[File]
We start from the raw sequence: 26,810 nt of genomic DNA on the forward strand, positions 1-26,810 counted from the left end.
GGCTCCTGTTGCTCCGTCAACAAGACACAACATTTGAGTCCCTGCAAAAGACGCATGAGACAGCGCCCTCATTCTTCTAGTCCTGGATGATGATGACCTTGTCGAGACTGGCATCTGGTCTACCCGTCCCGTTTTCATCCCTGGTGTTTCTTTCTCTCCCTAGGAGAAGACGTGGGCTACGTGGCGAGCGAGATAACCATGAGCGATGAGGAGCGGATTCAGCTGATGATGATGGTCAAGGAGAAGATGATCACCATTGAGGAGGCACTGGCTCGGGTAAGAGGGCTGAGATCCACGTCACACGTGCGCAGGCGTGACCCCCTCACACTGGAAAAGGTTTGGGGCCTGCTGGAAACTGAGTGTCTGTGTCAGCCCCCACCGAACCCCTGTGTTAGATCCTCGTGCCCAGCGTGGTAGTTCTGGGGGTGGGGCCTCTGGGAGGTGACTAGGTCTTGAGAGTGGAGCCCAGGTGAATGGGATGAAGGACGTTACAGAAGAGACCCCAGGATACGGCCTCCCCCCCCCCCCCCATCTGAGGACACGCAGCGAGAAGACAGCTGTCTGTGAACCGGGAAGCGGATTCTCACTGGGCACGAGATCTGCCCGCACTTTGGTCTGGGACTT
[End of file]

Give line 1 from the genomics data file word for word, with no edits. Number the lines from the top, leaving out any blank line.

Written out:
We start from the raw sequence: 26,810 nt of genomic DNA on the forward strand, positions 1-26,810 counted from the left end.